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Idiopathic Environmental Intolerance

Part 1: A Causation Analysis Applying Bradford Hill’s Criteria to the Toxicogenic Theory

Abstract

Idiopathic environmental intolerance (IEI) is a descriptor for a phenomenon that has many names including environmental illness, multiple chemical sensitivity and chemical intolerance. Toxicogenic and psychogenic theories have been proposed to explain IEI. This paper presents a causality analysis of the toxicogenic theory using Bradford Hill’s nine criteria (strength, consistency, specificity, temporality, biological gradient, biological plausibility, coherence, experimental intervention and analogy) and an additional criteria (reversibility) and reviews critically the scientific literature on the topic. The results of this analysis indicate that the toxicogenic theory fails all of these criteria. There is no convincing evidence to support the fundamental postulate that IEI has a toxic aetiology; the hypothesised biological processes and mechanisms are implausible.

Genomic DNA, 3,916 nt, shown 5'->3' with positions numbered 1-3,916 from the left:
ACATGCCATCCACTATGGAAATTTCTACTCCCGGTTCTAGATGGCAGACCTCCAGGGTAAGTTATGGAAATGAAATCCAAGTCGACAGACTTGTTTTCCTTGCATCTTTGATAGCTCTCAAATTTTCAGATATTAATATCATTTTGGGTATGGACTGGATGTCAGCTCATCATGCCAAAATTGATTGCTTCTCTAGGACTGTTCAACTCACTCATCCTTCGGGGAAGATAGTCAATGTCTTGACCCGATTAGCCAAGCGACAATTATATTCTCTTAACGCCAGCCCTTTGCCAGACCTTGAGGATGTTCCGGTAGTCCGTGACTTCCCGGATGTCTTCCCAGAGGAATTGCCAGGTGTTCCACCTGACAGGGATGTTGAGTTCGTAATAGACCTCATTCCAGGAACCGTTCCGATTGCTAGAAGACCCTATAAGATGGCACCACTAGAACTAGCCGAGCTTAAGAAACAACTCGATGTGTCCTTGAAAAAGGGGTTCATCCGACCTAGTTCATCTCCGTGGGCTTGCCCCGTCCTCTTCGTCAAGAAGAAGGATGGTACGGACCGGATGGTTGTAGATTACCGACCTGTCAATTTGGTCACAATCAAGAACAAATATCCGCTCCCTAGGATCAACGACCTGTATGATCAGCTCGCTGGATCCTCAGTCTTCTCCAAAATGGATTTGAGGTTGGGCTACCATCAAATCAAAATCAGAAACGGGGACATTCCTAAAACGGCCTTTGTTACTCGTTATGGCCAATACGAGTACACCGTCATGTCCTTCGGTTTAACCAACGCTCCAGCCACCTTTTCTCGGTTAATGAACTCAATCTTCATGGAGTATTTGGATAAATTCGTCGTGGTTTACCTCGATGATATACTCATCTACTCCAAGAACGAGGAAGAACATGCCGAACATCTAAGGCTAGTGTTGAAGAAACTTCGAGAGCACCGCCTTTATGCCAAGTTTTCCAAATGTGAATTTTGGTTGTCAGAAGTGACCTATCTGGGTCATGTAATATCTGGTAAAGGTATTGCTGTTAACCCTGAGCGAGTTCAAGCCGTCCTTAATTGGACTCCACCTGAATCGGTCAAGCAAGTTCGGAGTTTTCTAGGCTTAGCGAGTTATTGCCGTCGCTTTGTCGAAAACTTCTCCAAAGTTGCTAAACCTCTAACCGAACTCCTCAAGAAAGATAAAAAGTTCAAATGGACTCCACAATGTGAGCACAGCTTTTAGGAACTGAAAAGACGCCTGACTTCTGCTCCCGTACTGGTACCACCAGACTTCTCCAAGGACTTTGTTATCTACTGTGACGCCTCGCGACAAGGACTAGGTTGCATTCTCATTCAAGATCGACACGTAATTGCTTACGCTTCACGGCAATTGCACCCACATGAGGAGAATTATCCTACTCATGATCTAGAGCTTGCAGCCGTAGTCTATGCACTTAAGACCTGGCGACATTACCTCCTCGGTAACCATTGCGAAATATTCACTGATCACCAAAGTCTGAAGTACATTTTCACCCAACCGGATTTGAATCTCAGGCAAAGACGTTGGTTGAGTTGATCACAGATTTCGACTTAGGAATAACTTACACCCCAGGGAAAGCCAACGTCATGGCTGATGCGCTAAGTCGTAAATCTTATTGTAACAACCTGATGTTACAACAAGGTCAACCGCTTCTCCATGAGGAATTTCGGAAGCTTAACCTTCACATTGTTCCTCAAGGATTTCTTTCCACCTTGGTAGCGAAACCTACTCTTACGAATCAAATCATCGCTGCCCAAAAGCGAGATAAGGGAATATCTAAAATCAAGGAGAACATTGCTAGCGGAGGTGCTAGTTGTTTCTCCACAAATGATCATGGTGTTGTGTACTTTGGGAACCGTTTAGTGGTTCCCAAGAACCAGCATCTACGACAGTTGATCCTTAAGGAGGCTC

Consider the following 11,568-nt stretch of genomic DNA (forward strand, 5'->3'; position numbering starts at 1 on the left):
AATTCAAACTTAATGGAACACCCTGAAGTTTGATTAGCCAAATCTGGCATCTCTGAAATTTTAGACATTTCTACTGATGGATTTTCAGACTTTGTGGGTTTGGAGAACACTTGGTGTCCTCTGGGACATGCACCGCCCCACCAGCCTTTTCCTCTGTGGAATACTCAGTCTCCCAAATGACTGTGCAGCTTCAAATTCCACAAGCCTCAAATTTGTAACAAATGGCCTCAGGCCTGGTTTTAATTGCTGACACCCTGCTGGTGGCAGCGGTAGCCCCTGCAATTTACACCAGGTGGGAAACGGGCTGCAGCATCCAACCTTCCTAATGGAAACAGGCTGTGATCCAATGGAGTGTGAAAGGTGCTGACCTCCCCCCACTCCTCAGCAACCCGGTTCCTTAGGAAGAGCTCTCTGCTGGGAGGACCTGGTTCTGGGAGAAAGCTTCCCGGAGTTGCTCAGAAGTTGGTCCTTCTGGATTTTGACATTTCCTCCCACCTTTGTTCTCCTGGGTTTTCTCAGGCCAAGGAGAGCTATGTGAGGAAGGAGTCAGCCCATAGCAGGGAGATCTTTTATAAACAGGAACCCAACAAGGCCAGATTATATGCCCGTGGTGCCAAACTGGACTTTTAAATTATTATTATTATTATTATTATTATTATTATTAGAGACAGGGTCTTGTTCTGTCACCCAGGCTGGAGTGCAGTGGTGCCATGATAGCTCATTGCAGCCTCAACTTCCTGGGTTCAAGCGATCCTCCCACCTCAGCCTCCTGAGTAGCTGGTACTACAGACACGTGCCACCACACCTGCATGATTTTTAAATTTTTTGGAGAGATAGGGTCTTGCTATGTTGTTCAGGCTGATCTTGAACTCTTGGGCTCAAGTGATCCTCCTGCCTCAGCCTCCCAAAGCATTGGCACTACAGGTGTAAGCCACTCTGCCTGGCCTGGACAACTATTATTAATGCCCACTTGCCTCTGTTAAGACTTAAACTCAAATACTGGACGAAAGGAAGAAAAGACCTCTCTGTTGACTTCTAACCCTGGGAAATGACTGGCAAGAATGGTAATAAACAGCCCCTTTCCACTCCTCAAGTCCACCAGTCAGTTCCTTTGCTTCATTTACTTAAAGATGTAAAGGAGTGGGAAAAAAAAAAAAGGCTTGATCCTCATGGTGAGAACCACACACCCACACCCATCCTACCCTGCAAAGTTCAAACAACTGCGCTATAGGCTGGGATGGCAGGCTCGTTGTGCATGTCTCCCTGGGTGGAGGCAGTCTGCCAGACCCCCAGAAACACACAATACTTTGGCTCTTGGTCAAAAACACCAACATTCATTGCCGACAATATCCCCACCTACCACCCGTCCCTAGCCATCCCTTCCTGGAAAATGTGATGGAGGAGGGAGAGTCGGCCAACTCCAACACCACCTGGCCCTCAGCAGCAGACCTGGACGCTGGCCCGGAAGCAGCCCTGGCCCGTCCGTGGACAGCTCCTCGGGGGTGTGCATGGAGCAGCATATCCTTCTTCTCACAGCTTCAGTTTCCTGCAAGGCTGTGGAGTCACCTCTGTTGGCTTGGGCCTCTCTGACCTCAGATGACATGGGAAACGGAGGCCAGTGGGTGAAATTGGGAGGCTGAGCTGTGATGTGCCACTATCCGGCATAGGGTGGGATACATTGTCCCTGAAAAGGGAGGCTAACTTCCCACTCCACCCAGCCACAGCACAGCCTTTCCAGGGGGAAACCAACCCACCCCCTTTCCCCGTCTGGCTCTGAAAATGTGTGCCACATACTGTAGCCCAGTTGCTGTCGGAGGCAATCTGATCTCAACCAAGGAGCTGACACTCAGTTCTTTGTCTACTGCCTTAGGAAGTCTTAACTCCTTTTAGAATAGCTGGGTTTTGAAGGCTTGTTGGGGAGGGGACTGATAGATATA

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Acknowledgements

No funding was received to assist the preparation of this manuscript. The authors have no conflict of interest. We thank Su Dierbeck for secretarial assistance. We dedicate this work to the memory of our colleague, Neil L. Rosenberg, M.D.

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Correspondence to Herman Staudenmayer.

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Staudenmayer, H., Binkley, K.E., Leznoff, A. et al. Idiopathic Environmental Intolerance. Toxicol Rev 22, 235–246 (2003). https://doi.org/10.2165/00139709-200322040-00005

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Keywords

  • Toxic Exposure
  • Multiple Chemical Sensitivity
  • Sick Building Syndrome
  • Idiopathic Environmental Intolerance
  • Chemical Intolerance